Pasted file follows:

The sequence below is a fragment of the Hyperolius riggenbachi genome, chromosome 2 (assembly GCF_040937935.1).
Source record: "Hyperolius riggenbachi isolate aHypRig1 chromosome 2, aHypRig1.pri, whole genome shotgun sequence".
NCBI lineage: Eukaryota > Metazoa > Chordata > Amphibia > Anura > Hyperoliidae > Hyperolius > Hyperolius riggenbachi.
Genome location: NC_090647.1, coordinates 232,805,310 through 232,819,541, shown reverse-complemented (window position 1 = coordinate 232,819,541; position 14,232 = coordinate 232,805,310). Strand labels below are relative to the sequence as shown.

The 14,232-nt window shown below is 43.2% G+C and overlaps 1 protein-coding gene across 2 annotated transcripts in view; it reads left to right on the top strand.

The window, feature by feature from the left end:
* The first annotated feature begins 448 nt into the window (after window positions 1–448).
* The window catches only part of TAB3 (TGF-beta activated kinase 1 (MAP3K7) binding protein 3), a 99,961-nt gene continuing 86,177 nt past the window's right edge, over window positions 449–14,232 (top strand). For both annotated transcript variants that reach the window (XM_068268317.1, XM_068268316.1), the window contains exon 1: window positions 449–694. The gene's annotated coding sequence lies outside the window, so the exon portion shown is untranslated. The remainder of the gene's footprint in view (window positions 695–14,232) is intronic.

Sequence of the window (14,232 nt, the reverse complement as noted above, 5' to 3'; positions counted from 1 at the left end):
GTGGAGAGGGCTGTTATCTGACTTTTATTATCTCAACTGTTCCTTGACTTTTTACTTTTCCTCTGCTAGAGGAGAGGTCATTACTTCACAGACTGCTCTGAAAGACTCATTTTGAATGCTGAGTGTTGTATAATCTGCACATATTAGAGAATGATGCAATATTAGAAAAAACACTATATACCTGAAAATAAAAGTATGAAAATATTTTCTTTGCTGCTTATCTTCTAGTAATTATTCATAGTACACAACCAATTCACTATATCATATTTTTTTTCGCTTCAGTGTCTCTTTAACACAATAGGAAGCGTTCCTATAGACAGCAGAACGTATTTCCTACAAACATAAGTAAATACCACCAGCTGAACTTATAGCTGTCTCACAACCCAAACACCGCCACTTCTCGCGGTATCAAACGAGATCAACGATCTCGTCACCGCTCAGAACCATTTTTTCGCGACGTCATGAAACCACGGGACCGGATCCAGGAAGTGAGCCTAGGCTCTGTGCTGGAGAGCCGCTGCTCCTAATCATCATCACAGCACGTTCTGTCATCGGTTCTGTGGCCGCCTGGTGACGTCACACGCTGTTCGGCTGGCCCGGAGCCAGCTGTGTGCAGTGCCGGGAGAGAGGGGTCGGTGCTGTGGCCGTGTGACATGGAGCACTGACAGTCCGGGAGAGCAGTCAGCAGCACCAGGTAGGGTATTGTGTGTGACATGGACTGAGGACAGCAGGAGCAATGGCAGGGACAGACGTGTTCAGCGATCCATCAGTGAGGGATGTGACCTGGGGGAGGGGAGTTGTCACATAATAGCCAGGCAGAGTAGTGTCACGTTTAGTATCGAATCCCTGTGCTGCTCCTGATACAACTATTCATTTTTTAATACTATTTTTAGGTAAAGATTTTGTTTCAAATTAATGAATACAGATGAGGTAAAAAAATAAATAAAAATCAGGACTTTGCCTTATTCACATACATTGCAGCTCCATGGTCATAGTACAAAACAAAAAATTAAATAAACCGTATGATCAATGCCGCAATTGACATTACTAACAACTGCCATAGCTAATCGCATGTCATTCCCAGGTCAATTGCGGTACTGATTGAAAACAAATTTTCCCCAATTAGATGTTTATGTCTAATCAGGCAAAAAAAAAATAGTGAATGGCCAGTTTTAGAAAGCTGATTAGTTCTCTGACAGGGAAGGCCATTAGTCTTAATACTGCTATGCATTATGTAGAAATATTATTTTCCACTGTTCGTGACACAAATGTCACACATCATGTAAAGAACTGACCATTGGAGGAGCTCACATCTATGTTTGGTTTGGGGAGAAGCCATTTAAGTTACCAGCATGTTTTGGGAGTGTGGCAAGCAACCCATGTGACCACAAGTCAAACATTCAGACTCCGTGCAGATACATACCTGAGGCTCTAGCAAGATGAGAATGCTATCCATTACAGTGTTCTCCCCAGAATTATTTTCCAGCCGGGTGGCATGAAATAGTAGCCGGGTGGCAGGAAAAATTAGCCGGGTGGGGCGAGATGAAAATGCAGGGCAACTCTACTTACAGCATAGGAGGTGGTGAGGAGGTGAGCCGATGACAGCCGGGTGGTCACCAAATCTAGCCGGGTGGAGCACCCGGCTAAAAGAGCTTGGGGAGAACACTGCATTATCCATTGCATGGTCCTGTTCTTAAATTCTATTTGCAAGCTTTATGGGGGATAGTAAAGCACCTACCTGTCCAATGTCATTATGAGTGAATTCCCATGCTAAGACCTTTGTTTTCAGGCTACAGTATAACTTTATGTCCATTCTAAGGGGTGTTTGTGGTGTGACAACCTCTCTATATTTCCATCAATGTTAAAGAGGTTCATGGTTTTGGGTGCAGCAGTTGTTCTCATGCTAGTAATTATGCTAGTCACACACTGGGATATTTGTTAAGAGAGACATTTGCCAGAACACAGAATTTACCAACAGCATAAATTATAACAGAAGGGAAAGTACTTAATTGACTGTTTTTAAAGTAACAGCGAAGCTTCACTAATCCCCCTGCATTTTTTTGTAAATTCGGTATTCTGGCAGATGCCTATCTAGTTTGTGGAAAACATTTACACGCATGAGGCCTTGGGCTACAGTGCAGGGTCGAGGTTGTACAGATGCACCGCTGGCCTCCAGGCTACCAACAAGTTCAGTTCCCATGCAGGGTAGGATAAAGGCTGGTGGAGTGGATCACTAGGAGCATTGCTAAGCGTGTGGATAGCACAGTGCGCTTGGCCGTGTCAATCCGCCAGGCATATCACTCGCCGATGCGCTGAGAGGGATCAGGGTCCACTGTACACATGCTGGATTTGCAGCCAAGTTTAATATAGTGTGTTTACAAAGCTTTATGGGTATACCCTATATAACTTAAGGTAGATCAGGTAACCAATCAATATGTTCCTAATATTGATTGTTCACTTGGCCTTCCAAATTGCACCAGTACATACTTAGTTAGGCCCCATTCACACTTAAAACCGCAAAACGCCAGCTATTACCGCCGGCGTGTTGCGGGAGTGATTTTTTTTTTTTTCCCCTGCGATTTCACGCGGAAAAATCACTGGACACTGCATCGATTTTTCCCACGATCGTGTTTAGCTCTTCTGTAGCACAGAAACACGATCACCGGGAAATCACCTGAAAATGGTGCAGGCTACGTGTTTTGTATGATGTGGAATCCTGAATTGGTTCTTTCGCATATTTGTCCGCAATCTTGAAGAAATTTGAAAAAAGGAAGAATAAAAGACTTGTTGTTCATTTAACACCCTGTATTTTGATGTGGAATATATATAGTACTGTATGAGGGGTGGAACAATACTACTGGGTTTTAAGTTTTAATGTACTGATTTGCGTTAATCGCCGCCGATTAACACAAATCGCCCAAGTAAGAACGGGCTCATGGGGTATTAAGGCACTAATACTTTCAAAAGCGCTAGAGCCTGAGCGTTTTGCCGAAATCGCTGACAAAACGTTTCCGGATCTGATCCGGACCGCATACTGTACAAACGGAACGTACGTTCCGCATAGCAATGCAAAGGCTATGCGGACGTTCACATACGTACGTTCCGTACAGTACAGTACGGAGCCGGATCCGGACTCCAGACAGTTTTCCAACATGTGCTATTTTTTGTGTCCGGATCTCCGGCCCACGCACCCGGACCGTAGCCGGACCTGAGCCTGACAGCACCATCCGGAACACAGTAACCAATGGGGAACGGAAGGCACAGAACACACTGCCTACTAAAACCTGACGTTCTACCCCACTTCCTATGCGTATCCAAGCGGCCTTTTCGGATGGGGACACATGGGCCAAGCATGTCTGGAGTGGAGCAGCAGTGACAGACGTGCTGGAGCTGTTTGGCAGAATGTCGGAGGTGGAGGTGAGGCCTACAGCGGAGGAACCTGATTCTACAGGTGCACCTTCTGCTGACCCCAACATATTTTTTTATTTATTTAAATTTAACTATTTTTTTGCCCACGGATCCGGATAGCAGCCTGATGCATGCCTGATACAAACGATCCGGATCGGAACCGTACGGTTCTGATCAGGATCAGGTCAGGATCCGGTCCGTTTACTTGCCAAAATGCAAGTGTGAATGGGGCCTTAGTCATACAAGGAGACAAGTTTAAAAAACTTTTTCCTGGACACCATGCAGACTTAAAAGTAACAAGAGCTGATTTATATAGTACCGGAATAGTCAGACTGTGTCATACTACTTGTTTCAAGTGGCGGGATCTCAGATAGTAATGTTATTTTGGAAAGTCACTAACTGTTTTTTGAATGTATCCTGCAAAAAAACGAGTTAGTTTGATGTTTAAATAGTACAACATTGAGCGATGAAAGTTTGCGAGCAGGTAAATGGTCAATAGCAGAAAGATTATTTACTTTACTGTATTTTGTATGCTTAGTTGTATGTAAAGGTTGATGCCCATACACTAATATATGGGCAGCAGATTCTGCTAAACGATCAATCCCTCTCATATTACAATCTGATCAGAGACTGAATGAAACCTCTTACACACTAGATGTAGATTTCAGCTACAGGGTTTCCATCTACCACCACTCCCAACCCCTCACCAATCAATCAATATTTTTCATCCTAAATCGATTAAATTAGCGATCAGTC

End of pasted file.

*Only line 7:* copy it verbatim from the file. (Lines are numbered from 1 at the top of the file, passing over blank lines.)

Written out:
* The first annotated feature begins 448 nt into the window (after window positions 1–448).